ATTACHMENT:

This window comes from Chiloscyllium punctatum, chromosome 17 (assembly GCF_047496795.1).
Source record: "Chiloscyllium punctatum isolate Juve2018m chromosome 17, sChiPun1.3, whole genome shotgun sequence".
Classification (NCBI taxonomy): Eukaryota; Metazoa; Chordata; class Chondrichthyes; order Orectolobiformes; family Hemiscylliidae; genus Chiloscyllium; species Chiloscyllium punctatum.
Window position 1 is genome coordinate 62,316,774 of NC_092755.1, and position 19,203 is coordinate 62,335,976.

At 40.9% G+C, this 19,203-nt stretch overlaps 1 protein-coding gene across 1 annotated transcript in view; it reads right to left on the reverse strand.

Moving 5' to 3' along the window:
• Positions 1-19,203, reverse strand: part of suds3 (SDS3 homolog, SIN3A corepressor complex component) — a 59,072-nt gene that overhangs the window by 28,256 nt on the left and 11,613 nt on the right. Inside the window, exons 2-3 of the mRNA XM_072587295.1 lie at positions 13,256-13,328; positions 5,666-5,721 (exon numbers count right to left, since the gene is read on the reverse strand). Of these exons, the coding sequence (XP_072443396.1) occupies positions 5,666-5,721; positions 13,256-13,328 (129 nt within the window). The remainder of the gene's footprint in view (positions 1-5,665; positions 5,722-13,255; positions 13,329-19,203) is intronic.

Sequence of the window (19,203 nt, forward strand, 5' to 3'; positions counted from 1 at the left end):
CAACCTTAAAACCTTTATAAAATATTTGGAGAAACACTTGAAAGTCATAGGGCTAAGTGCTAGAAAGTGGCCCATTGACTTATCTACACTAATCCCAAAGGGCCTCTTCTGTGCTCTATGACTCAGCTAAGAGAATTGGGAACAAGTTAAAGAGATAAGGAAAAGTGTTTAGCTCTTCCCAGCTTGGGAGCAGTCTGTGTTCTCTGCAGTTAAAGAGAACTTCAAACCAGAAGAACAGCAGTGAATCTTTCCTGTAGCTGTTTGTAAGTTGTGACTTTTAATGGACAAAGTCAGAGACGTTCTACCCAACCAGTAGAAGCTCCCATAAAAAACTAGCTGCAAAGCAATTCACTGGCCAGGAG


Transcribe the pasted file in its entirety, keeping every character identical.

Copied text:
This window comes from Chiloscyllium punctatum, chromosome 17 (assembly GCF_047496795.1).
Source record: "Chiloscyllium punctatum isolate Juve2018m chromosome 17, sChiPun1.3, whole genome shotgun sequence".
Classification (NCBI taxonomy): Eukaryota; Metazoa; Chordata; class Chondrichthyes; order Orectolobiformes; family Hemiscylliidae; genus Chiloscyllium; species Chiloscyllium punctatum.
Window position 1 is genome coordinate 62,316,774 of NC_092755.1, and position 19,203 is coordinate 62,335,976.

At 40.9% G+C, this 19,203-nt stretch overlaps 1 protein-coding gene across 1 annotated transcript in view; it reads right to left on the reverse strand.

Moving 5' to 3' along the window:
• Positions 1-19,203, reverse strand: part of suds3 (SDS3 homolog, SIN3A corepressor complex component) — a 59,072-nt gene that overhangs the window by 28,256 nt on the left and 11,613 nt on the right. Inside the window, exons 2-3 of the mRNA XM_072587295.1 lie at positions 13,256-13,328; positions 5,666-5,721 (exon numbers count right to left, since the gene is read on the reverse strand). Of these exons, the coding sequence (XP_072443396.1) occupies positions 5,666-5,721; positions 13,256-13,328 (129 nt within the window). The remainder of the gene's footprint in view (positions 1-5,665; positions 5,722-13,255; positions 13,329-19,203) is intronic.

Sequence of the window (19,203 nt, forward strand, 5' to 3'; positions counted from 1 at the left end):
CAACCTTAAAACCTTTATAAAATATTTGGAGAAACACTTGAAAGTCATAGGGCTAAGTGCTAGAAAGTGGCCCATTGACTTATCTACACTAATCCCAAAGGGCCTCTTCTGTGCTCTATGACTCAGCTAAGAGAATTGGGAACAAGTTAAAGAGATAAGGAAAAGTGTTTAGCTCTTCCCAGCTTGGGAGCAGTCTGTGTTCTCTGCAGTTAAAGAGAACTTCAAACCAGAAGAACAGCAGTGAATCTTTCCTGTAGCTGTTTGTAAGTTGTGACTTTTAATGGACAAAGTCAGAGACGTTCTACCCAACCAGTAGAAGCTCCCATAAAAAACTAGCTGCAAAGCAATTCACTGGCCAGGAG